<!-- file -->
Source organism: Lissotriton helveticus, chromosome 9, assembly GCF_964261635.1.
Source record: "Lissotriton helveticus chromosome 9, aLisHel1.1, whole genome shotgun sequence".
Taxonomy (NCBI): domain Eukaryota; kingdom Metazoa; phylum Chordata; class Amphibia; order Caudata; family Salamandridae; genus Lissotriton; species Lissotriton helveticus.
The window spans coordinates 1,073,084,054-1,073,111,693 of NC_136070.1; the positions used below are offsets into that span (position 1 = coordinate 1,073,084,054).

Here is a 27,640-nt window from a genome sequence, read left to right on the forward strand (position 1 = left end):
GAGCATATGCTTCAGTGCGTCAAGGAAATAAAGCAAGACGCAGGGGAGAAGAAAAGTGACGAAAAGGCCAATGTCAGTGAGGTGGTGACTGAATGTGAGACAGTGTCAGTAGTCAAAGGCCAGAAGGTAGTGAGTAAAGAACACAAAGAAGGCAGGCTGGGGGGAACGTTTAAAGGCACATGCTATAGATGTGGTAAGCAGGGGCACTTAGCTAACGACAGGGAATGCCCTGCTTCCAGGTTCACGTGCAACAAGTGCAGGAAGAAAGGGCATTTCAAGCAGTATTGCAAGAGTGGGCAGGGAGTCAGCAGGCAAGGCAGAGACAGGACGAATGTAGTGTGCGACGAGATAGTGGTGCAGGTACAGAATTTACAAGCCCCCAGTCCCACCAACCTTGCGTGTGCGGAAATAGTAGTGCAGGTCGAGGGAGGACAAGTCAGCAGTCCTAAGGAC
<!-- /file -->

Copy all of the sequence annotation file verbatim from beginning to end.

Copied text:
Source organism: Lissotriton helveticus, chromosome 9, assembly GCF_964261635.1.
Source record: "Lissotriton helveticus chromosome 9, aLisHel1.1, whole genome shotgun sequence".
Taxonomy (NCBI): domain Eukaryota; kingdom Metazoa; phylum Chordata; class Amphibia; order Caudata; family Salamandridae; genus Lissotriton; species Lissotriton helveticus.
The window spans coordinates 1,073,084,054-1,073,111,693 of NC_136070.1; the positions used below are offsets into that span (position 1 = coordinate 1,073,084,054).

Here is a 27,640-nt window from a genome sequence, read left to right on the forward strand (position 1 = left end):
GAGCATATGCTTCAGTGCGTCAAGGAAATAAAGCAAGACGCAGGGGAGAAGAAAAGTGACGAAAAGGCCAATGTCAGTGAGGTGGTGACTGAATGTGAGACAGTGTCAGTAGTCAAAGGCCAGAAGGTAGTGAGTAAAGAACACAAAGAAGGCAGGCTGGGGGGAACGTTTAAAGGCACATGCTATAGATGTGGTAAGCAGGGGCACTTAGCTAACGACAGGGAATGCCCTGCTTCCAGGTTCACGTGCAACAAGTGCAGGAAGAAAGGGCATTTCAAGCAGTATTGCAAGAGTGGGCAGGGAGTCAGCAGGCAAGGCAGAGACAGGACGAATGTAGTGTGCGACGAGATAGTGGTGCAGGTACAGAATTTACAAGCCCCCAGTCCCACCAACCTTGCGTGTGCGGAAATAGTAGTGCAGGTCGAGGGAGGACAAGTCAGCAGTCCTAAGGAC